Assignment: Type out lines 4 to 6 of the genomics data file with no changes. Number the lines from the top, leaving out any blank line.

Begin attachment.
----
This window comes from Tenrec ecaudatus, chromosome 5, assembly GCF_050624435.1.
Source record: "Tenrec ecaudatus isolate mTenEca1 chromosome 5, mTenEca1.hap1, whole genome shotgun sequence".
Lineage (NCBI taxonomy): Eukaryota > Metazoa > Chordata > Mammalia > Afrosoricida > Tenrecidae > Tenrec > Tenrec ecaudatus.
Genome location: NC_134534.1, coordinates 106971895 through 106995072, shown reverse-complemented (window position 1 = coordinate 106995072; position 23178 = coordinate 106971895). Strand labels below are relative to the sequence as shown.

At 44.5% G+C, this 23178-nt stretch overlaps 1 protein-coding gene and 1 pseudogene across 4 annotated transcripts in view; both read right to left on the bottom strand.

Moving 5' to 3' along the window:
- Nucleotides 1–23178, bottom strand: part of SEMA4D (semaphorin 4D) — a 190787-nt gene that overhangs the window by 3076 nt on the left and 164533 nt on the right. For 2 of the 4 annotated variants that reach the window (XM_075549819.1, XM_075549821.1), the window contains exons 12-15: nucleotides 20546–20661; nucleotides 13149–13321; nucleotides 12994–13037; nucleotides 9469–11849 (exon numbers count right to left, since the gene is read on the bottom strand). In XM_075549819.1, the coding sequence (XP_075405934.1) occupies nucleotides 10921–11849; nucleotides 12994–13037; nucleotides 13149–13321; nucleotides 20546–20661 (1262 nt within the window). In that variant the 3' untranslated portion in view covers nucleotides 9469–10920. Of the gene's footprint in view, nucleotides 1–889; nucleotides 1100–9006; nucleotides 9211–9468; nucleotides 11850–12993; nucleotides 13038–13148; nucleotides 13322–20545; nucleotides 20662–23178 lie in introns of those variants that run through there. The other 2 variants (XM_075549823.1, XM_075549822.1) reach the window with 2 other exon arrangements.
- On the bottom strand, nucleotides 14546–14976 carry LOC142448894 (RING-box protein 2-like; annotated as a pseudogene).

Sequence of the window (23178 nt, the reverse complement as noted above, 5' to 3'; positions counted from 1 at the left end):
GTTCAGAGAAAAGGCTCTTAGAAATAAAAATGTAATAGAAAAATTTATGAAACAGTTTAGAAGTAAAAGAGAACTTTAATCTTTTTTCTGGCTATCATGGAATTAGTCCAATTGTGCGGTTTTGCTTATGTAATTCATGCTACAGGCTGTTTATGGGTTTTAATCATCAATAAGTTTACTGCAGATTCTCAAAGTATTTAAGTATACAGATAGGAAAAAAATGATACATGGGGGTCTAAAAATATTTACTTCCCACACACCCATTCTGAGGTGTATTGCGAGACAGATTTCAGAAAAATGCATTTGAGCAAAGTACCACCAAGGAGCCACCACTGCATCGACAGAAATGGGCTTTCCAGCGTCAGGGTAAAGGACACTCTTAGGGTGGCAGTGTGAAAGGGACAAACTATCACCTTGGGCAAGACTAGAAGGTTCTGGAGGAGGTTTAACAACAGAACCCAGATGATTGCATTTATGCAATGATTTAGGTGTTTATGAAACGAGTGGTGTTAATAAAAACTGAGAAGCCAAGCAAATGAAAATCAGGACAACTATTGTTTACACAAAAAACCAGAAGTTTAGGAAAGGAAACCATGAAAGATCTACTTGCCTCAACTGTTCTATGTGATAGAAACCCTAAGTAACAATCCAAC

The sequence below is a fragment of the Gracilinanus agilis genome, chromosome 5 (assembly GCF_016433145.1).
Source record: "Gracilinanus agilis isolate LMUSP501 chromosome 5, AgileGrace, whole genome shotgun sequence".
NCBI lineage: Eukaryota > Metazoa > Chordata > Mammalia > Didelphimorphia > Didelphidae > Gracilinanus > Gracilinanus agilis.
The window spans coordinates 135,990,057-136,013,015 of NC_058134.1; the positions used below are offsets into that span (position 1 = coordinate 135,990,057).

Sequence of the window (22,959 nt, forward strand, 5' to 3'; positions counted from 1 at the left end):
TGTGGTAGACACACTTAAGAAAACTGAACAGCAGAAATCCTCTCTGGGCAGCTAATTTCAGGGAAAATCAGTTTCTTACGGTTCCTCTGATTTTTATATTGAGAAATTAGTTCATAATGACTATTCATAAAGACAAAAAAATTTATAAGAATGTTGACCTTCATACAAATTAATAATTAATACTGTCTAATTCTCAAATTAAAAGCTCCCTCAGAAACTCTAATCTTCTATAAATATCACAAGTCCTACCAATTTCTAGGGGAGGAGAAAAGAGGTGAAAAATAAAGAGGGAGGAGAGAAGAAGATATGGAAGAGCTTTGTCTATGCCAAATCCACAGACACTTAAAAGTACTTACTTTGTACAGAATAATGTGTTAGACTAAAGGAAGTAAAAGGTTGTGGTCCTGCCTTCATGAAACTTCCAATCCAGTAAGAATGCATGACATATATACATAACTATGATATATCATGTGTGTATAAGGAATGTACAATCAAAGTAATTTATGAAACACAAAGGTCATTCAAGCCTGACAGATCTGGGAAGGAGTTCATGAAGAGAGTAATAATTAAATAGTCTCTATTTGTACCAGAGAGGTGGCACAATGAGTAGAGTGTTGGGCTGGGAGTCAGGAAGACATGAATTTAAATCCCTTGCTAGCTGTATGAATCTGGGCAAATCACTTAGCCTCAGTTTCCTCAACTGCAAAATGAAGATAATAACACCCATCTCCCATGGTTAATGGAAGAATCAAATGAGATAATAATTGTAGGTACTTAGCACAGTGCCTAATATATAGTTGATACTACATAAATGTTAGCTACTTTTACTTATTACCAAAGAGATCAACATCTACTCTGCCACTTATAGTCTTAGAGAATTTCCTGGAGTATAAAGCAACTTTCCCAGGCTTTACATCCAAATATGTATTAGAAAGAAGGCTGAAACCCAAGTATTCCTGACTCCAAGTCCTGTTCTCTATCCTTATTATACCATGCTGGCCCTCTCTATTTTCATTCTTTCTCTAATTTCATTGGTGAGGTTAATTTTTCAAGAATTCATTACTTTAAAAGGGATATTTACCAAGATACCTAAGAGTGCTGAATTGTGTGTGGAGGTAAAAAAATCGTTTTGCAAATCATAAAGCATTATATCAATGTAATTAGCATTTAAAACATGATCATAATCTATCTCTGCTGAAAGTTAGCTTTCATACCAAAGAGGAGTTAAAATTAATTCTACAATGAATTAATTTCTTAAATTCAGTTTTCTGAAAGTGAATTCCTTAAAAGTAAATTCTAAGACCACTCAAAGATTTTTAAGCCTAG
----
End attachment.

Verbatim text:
Genome location: NC_134534.1, coordinates 106971895 through 106995072, shown reverse-complemented (window position 1 = coordinate 106995072; position 23178 = coordinate 106971895). Strand labels below are relative to the sequence as shown.

At 44.5% G+C, this 23178-nt stretch overlaps 1 protein-coding gene and 1 pseudogene across 4 annotated transcripts in view; both read right to left on the bottom strand.

Moving 5' to 3' along the window: